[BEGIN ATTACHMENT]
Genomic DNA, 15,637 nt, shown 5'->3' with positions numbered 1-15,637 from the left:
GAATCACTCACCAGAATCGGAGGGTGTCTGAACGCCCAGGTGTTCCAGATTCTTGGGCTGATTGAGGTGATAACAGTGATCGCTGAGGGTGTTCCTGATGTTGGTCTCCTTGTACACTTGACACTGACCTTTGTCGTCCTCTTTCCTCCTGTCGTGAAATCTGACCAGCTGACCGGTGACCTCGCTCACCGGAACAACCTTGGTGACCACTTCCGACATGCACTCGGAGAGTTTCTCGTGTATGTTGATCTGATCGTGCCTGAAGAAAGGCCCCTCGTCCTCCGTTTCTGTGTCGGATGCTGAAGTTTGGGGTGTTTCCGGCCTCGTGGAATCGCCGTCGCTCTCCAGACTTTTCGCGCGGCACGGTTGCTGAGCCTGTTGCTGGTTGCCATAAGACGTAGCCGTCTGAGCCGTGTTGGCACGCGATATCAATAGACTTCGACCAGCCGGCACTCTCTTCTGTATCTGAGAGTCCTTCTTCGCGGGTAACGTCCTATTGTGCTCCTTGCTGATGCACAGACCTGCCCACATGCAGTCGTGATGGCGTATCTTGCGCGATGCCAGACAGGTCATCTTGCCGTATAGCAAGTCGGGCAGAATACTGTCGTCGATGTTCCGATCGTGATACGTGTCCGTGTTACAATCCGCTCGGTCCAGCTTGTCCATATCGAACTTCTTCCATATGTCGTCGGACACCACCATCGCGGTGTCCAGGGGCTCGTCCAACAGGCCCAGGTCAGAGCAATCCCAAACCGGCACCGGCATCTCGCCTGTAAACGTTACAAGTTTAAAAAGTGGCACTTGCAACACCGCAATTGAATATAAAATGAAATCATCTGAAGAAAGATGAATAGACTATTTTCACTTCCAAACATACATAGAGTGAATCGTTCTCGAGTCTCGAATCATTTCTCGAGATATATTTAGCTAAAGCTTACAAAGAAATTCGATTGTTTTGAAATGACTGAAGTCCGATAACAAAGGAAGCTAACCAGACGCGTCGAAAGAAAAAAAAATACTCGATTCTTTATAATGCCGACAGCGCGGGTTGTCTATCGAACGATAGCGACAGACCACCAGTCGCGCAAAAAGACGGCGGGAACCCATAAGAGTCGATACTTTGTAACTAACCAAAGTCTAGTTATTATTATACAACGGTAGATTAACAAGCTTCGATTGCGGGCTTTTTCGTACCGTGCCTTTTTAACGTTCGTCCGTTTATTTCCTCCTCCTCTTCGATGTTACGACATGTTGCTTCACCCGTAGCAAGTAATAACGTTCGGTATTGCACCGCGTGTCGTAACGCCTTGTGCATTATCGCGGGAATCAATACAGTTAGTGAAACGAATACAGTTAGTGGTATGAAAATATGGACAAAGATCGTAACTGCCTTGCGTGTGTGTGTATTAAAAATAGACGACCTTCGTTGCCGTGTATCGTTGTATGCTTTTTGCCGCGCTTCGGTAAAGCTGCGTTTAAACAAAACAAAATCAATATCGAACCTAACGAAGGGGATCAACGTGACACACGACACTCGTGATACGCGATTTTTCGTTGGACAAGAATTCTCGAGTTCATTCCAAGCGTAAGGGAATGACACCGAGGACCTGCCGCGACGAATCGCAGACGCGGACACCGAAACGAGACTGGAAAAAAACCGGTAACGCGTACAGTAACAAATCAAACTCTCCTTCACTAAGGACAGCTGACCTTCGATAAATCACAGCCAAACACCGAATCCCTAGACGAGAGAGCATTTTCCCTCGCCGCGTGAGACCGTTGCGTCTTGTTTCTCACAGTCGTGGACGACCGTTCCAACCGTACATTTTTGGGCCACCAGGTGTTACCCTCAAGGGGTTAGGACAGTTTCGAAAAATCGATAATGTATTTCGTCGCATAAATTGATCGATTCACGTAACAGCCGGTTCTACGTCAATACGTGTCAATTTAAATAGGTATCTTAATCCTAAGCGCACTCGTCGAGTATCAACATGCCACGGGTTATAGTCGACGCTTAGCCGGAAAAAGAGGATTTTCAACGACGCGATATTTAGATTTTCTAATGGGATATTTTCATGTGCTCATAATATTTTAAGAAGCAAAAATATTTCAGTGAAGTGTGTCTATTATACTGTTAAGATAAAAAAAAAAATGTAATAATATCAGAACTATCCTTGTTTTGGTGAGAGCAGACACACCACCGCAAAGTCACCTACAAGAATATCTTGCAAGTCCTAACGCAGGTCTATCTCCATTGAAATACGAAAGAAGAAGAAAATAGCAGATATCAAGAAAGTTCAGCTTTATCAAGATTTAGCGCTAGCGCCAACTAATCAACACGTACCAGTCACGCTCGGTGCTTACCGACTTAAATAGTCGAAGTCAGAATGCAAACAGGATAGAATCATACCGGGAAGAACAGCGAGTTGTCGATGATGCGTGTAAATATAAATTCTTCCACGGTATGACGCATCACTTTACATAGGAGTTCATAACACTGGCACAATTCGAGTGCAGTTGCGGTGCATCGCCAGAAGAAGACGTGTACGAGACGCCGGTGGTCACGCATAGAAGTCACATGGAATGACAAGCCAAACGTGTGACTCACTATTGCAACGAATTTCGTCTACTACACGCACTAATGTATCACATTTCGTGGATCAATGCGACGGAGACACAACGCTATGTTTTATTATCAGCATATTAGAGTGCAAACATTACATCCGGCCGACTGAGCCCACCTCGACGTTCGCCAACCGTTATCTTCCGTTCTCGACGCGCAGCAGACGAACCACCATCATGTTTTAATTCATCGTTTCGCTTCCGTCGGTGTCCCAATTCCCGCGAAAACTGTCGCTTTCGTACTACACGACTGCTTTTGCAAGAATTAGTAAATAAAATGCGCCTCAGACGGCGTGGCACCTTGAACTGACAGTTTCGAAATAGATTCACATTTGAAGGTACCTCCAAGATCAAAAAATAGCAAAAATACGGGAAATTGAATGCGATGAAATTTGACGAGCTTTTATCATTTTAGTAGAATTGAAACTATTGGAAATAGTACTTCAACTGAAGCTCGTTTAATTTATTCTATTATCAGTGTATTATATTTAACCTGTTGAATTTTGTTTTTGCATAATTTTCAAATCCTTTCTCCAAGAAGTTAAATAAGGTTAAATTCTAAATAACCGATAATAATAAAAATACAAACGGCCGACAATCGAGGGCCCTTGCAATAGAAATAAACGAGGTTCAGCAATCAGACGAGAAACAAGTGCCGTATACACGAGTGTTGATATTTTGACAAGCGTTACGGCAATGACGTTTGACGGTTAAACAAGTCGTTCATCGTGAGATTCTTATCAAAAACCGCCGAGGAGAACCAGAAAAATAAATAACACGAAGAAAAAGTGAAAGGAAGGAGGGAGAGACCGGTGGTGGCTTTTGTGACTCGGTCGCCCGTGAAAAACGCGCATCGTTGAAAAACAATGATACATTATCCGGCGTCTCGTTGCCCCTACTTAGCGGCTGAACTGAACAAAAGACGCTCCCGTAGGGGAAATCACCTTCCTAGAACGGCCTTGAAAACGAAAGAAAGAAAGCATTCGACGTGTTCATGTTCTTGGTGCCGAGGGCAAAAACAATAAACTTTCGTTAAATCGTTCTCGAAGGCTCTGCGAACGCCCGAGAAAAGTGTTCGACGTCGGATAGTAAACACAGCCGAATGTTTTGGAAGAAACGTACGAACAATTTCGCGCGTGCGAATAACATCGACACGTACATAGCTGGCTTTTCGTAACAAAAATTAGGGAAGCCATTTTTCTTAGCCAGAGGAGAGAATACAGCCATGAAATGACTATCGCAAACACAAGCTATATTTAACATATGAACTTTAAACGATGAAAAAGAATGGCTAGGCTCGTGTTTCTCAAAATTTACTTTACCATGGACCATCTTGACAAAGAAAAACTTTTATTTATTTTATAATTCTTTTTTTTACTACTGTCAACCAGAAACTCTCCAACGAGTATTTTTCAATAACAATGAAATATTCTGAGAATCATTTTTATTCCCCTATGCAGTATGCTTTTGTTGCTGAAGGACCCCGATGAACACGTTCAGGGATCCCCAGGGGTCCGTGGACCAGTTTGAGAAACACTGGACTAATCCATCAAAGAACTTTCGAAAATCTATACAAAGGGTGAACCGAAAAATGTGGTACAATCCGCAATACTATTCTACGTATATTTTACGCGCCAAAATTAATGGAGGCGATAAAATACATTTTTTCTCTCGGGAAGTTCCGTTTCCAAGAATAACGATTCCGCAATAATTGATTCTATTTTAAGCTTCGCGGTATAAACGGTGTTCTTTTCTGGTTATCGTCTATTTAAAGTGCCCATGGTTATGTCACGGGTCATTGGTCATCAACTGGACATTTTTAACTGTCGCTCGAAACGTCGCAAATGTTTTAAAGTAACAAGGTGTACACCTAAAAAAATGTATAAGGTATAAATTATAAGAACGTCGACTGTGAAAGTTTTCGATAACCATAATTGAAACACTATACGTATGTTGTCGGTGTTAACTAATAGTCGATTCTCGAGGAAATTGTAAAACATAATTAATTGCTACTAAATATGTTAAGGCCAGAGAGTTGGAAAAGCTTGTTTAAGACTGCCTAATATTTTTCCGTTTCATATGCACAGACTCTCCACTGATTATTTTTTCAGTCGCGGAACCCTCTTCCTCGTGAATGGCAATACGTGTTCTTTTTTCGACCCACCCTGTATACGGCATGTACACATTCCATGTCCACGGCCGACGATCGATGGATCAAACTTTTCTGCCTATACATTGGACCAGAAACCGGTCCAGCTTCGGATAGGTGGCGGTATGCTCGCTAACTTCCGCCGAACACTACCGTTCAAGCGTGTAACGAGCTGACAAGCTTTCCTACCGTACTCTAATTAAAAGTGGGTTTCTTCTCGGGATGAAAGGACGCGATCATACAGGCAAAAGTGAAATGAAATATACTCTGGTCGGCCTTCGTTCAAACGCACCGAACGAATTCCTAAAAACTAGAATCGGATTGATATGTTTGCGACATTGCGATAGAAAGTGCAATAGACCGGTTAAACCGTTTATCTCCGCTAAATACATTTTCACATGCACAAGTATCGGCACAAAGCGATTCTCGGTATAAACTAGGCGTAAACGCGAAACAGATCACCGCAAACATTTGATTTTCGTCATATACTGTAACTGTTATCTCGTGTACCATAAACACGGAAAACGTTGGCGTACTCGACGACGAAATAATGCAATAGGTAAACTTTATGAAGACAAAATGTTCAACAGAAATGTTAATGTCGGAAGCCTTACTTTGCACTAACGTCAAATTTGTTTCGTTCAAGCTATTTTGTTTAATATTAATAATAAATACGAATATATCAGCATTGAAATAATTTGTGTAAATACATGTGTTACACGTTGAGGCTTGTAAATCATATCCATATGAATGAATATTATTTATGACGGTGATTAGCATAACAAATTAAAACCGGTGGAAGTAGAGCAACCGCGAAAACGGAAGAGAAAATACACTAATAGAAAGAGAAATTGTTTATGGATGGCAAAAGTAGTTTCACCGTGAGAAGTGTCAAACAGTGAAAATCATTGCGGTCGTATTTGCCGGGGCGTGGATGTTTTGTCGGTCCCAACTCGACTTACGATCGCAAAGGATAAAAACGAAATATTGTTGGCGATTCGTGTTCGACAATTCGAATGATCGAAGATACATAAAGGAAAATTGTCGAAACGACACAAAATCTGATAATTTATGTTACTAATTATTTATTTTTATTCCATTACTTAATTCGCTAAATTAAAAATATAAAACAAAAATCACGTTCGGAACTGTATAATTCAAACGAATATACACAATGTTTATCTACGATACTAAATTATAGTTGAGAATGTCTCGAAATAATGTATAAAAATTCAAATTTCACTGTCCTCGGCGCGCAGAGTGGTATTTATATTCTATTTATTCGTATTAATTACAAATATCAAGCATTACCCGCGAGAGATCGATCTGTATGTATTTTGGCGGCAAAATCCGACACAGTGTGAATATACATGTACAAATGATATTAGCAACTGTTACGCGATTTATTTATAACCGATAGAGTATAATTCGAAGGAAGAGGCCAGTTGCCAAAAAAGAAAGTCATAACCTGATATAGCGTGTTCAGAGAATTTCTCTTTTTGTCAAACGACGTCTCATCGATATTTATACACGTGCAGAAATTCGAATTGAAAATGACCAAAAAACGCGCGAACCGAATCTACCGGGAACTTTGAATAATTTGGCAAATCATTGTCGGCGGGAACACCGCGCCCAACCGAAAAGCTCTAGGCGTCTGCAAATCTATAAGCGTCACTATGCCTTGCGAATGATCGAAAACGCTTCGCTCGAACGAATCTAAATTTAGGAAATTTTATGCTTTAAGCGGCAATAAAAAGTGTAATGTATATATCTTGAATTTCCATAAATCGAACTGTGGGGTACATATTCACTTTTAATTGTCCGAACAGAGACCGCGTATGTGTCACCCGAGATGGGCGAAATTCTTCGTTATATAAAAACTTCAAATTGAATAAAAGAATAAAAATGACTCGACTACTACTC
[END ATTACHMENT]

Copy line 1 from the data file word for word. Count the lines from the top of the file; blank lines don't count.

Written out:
Genomic DNA, 15,637 nt, shown 5'->3' with positions numbered 1-15,637 from the left: